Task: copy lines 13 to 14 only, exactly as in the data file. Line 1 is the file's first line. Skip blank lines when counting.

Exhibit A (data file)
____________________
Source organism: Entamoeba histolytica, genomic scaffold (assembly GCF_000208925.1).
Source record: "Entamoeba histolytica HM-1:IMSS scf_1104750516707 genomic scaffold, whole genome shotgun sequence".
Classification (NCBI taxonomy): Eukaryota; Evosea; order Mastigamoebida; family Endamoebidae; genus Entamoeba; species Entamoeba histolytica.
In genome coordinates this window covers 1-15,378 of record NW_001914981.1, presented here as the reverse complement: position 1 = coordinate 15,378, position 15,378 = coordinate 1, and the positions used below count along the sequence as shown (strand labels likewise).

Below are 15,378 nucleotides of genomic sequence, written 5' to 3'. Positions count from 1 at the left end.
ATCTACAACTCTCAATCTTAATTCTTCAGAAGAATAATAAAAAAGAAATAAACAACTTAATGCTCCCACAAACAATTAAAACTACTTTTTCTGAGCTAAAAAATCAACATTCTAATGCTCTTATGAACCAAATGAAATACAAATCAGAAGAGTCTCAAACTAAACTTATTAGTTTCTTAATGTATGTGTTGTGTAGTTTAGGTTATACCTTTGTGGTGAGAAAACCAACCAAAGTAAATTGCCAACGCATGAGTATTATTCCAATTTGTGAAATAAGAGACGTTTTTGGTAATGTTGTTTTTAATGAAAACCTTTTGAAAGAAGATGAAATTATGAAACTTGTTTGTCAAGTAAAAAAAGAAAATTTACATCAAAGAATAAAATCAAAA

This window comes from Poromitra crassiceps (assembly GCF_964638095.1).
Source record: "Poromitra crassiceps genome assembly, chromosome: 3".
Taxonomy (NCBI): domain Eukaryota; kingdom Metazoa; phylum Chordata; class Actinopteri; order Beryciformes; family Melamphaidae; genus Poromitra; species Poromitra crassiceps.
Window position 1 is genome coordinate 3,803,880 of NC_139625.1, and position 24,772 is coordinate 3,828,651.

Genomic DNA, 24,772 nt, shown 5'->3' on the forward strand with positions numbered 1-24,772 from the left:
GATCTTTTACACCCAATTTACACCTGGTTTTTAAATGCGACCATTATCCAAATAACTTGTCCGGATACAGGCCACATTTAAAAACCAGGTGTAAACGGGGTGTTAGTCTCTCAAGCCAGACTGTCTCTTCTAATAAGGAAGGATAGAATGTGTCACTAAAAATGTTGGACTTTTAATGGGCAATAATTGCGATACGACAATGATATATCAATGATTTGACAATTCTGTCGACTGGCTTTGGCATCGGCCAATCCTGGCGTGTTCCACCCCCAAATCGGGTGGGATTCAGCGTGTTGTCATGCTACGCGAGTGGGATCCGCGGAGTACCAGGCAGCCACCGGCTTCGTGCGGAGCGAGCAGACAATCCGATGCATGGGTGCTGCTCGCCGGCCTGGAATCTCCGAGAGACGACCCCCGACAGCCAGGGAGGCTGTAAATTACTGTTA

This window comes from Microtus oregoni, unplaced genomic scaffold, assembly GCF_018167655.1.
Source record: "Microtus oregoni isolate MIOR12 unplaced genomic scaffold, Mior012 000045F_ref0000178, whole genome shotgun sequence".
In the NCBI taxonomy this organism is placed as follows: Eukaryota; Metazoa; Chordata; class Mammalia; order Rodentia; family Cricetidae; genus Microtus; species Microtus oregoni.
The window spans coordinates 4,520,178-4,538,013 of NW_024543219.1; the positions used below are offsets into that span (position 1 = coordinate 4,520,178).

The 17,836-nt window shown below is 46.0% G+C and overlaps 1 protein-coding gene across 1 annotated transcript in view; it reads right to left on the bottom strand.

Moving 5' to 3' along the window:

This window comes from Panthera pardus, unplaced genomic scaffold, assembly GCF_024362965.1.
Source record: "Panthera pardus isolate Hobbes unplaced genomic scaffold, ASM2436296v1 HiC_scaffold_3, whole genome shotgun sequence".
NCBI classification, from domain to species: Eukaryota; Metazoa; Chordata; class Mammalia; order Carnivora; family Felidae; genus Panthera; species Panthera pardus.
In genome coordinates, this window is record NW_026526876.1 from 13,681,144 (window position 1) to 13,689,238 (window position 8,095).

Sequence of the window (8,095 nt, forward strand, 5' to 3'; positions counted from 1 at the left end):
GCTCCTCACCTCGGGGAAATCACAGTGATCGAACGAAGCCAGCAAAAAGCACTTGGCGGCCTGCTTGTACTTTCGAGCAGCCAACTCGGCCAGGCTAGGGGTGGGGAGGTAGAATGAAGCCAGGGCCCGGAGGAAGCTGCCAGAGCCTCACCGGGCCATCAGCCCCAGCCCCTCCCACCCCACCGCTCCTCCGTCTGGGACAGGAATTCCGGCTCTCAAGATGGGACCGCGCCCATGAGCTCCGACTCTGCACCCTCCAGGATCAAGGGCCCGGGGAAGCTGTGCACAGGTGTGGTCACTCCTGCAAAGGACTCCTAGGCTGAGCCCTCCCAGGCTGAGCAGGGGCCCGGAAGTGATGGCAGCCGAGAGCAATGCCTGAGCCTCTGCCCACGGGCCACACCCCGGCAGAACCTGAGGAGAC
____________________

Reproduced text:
This window comes from Microtus oregoni, unplaced genomic scaffold, assembly GCF_018167655.1.
Source record: "Microtus oregoni isolate MIOR12 unplaced genomic scaffold, Mior012 000045F_ref0000178, whole genome shotgun sequence".